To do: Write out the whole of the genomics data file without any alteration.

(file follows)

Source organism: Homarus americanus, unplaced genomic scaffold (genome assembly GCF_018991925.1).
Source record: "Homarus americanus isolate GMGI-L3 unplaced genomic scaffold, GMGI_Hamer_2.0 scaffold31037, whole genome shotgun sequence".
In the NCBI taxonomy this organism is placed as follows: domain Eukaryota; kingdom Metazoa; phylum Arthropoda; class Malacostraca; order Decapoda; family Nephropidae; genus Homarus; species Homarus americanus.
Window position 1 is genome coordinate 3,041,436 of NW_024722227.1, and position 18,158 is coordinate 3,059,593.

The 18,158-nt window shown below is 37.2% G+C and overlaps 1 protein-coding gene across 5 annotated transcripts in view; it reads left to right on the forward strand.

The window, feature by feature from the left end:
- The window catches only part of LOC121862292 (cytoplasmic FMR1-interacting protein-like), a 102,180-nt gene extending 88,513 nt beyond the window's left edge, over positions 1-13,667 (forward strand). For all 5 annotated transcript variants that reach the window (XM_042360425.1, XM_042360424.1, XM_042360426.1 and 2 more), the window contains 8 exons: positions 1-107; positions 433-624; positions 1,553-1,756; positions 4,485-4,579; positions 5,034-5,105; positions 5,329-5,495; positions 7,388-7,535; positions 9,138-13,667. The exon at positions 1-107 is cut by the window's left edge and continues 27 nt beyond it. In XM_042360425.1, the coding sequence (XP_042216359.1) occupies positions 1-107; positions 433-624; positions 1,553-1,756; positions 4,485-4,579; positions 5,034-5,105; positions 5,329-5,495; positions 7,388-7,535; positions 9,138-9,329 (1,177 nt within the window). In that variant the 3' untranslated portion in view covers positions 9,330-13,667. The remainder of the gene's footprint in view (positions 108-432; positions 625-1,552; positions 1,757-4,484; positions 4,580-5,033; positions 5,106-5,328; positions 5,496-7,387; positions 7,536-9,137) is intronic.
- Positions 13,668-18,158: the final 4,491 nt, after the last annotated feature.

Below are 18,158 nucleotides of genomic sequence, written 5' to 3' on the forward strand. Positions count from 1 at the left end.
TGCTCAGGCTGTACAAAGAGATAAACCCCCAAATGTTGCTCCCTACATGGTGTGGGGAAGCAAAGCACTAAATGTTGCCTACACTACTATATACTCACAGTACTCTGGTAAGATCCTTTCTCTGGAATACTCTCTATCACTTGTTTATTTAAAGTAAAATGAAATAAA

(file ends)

Source organism: Homarus americanus, unplaced genomic scaffold (genome assembly GCF_018991925.1).
Source record: "Homarus americanus isolate GMGI-L3 unplaced genomic scaffold, GMGI_Hamer_2.0 scaffold31037, whole genome shotgun sequence".
In the NCBI taxonomy this organism is placed as follows: domain Eukaryota; kingdom Metazoa; phylum Arthropoda; class Malacostraca; order Decapoda; family Nephropidae; genus Homarus; species Homarus americanus.
Window position 1 is genome coordinate 3,041,436 of NW_024722227.1, and position 18,158 is coordinate 3,059,593.

The 18,158-nt window shown below is 37.2% G+C and overlaps 1 protein-coding gene across 5 annotated transcripts in view; it reads left to right on the forward strand.

The window, feature by feature from the left end:
- The window catches only part of LOC121862292 (cytoplasmic FMR1-interacting protein-like), a 102,180-nt gene extending 88,513 nt beyond the window's left edge, over positions 1-13,667 (forward strand). For all 5 annotated transcript variants that reach the window (XM_042360425.1, XM_042360424.1, XM_042360426.1 and 2 more), the window contains 8 exons: positions 1-107; positions 433-624; positions 1,553-1,756; positions 4,485-4,579; positions 5,034-5,105; positions 5,329-5,495; positions 7,388-7,535; positions 9,138-13,667. The exon at positions 1-107 is cut by the window's left edge and continues 27 nt beyond it. In XM_042360425.1, the coding sequence (XP_042216359.1) occupies positions 1-107; positions 433-624; positions 1,553-1,756; positions 4,485-4,579; positions 5,034-5,105; positions 5,329-5,495; positions 7,388-7,535; positions 9,138-9,329 (1,177 nt within the window). In that variant the 3' untranslated portion in view covers positions 9,330-13,667. The remainder of the gene's footprint in view (positions 108-432; positions 625-1,552; positions 1,757-4,484; positions 4,580-5,033; positions 5,106-5,328; positions 5,496-7,387; positions 7,536-9,137) is intronic.
- Positions 13,668-18,158: the final 4,491 nt, after the last annotated feature.

Below are 18,158 nucleotides of genomic sequence, written 5' to 3' on the forward strand. Positions count from 1 at the left end.
TGCTCAGGCTGTACAAAGAGATAAACCCCCAAATGTTGCTCCCTACATGGTGTGGGGAAGCAAAGCACTAAATGTTGCCTACACTACTATATACTCACAGTACTCTGGTAAGATCCTTTCTCTGGAATACTCTCTATCACTTGTTTATTTAAAGTAAAATGAAATAAA